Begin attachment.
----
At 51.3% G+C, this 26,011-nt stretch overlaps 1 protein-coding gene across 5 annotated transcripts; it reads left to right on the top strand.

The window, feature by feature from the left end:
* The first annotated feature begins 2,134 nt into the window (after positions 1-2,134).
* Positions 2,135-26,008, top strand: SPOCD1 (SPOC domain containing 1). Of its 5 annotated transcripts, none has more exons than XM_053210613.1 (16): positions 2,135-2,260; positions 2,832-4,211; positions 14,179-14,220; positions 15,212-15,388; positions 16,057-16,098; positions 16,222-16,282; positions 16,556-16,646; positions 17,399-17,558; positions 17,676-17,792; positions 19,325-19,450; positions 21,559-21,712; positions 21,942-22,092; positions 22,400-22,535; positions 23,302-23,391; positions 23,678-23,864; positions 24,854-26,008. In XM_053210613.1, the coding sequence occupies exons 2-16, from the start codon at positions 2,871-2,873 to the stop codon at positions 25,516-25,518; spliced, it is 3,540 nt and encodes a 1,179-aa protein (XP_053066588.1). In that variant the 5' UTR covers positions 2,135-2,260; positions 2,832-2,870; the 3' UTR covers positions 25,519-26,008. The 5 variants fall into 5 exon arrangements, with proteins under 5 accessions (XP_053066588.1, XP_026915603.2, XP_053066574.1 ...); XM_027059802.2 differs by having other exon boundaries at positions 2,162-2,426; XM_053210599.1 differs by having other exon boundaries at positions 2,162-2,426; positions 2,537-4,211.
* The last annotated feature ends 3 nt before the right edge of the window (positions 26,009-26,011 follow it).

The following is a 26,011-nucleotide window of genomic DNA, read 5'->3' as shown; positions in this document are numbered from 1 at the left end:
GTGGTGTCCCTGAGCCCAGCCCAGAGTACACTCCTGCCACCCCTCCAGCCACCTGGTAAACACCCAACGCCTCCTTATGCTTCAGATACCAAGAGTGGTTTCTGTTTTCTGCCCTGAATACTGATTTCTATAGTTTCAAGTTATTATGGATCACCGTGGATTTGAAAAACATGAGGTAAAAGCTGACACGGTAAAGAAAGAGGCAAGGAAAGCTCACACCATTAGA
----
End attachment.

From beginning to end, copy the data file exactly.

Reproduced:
At 51.3% G+C, this 26,011-nt stretch overlaps 1 protein-coding gene across 5 annotated transcripts; it reads left to right on the top strand.

The window, feature by feature from the left end:
* The first annotated feature begins 2,134 nt into the window (after positions 1-2,134).
* Positions 2,135-26,008, top strand: SPOCD1 (SPOC domain containing 1). Of its 5 annotated transcripts, none has more exons than XM_053210613.1 (16): positions 2,135-2,260; positions 2,832-4,211; positions 14,179-14,220; positions 15,212-15,388; positions 16,057-16,098; positions 16,222-16,282; positions 16,556-16,646; positions 17,399-17,558; positions 17,676-17,792; positions 19,325-19,450; positions 21,559-21,712; positions 21,942-22,092; positions 22,400-22,535; positions 23,302-23,391; positions 23,678-23,864; positions 24,854-26,008. In XM_053210613.1, the coding sequence occupies exons 2-16, from the start codon at positions 2,871-2,873 to the stop codon at positions 25,516-25,518; spliced, it is 3,540 nt and encodes a 1,179-aa protein (XP_053066588.1). In that variant the 5' UTR covers positions 2,135-2,260; positions 2,832-2,870; the 3' UTR covers positions 25,519-26,008. The 5 variants fall into 5 exon arrangements, with proteins under 5 accessions (XP_053066588.1, XP_026915603.2, XP_053066574.1 ...); XM_027059802.2 differs by having other exon boundaries at positions 2,162-2,426; XM_053210599.1 differs by having other exon boundaries at positions 2,162-2,426; positions 2,537-4,211.
* The last annotated feature ends 3 nt before the right edge of the window (positions 26,009-26,011 follow it).

The following is a 26,011-nucleotide window of genomic DNA, read 5'->3' as shown; positions in this document are numbered from 1 at the left end:
GTGGTGTCCCTGAGCCCAGCCCAGAGTACACTCCTGCCACCCCTCCAGCCACCTGGTAAACACCCAACGCCTCCTTATGCTTCAGATACCAAGAGTGGTTTCTGTTTTCTGCCCTGAATACTGATTTCTATAGTTTCAAGTTATTATGGATCACCGTGGATTTGAAAAACATGAGGTAAAAGCTGACACGGTAAAGAAAGAGGCAAGGAAAGCTCACACCATTAGA